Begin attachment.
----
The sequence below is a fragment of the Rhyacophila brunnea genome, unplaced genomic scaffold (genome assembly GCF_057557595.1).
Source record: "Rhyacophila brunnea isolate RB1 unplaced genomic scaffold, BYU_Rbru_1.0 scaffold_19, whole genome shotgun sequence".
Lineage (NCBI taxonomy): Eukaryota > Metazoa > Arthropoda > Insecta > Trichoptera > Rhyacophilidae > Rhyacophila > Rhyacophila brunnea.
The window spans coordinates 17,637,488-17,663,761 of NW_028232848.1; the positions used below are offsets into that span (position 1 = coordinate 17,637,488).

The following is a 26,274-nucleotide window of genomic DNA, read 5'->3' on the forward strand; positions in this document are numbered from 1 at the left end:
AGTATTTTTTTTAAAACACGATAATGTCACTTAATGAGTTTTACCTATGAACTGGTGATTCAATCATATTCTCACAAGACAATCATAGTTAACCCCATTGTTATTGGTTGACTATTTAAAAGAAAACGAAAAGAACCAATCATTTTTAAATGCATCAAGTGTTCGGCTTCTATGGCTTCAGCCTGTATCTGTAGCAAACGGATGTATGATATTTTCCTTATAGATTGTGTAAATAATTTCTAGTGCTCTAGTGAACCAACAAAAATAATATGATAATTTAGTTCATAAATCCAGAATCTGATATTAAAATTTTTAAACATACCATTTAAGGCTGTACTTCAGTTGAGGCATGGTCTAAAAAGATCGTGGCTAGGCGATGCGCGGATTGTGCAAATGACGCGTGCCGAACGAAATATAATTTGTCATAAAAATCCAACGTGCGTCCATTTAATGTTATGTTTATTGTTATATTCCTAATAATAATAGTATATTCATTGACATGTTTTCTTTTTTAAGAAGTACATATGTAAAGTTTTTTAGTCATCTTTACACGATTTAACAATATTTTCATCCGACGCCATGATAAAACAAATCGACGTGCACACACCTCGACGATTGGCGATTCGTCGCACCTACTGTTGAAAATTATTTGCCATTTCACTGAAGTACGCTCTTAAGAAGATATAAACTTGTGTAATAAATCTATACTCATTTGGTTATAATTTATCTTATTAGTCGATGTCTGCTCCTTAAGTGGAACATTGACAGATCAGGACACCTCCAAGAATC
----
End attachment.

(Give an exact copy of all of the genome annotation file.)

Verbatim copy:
The sequence below is a fragment of the Rhyacophila brunnea genome, unplaced genomic scaffold (genome assembly GCF_057557595.1).
Source record: "Rhyacophila brunnea isolate RB1 unplaced genomic scaffold, BYU_Rbru_1.0 scaffold_19, whole genome shotgun sequence".
Lineage (NCBI taxonomy): Eukaryota > Metazoa > Arthropoda > Insecta > Trichoptera > Rhyacophilidae > Rhyacophila > Rhyacophila brunnea.
The window spans coordinates 17,637,488-17,663,761 of NW_028232848.1; the positions used below are offsets into that span (position 1 = coordinate 17,637,488).

The following is a 26,274-nucleotide window of genomic DNA, read 5'->3' on the forward strand; positions in this document are numbered from 1 at the left end:
AGTATTTTTTTTAAAACACGATAATGTCACTTAATGAGTTTTACCTATGAACTGGTGATTCAATCATATTCTCACAAGACAATCATAGTTAACCCCATTGTTATTGGTTGACTATTTAAAAGAAAACGAAAAGAACCAATCATTTTTAAATGCATCAAGTGTTCGGCTTCTATGGCTTCAGCCTGTATCTGTAGCAAACGGATGTATGATATTTTCCTTATAGATTGTGTAAATAATTTCTAGTGCTCTAGTGAACCAACAAAAATAATATGATAATTTAGTTCATAAATCCAGAATCTGATATTAAAATTTTTAAACATACCATTTAAGGCTGTACTTCAGTTGAGGCATGGTCTAAAAAGATCGTGGCTAGGCGATGCGCGGATTGTGCAAATGACGCGTGCCGAACGAAATATAATTTGTCATAAAAATCCAACGTGCGTCCATTTAATGTTATGTTTATTGTTATATTCCTAATAATAATAGTATATTCATTGACATGTTTTCTTTTTTAAGAAGTACATATGTAAAGTTTTTTAGTCATCTTTACACGATTTAACAATATTTTCATCCGACGCCATGATAAAACAAATCGACGTGCACACACCTCGACGATTGGCGATTCGTCGCACCTACTGTTGAAAATTATTTGCCATTTCACTGAAGTACGCTCTTAAGAAGATATAAACTTGTGTAATAAATCTATACTCATTTGGTTATAATTTATCTTATTAGTCGATGTCTGCTCCTTAAGTGGAACATTGACAGATCAGGACACCTCCAAGAATC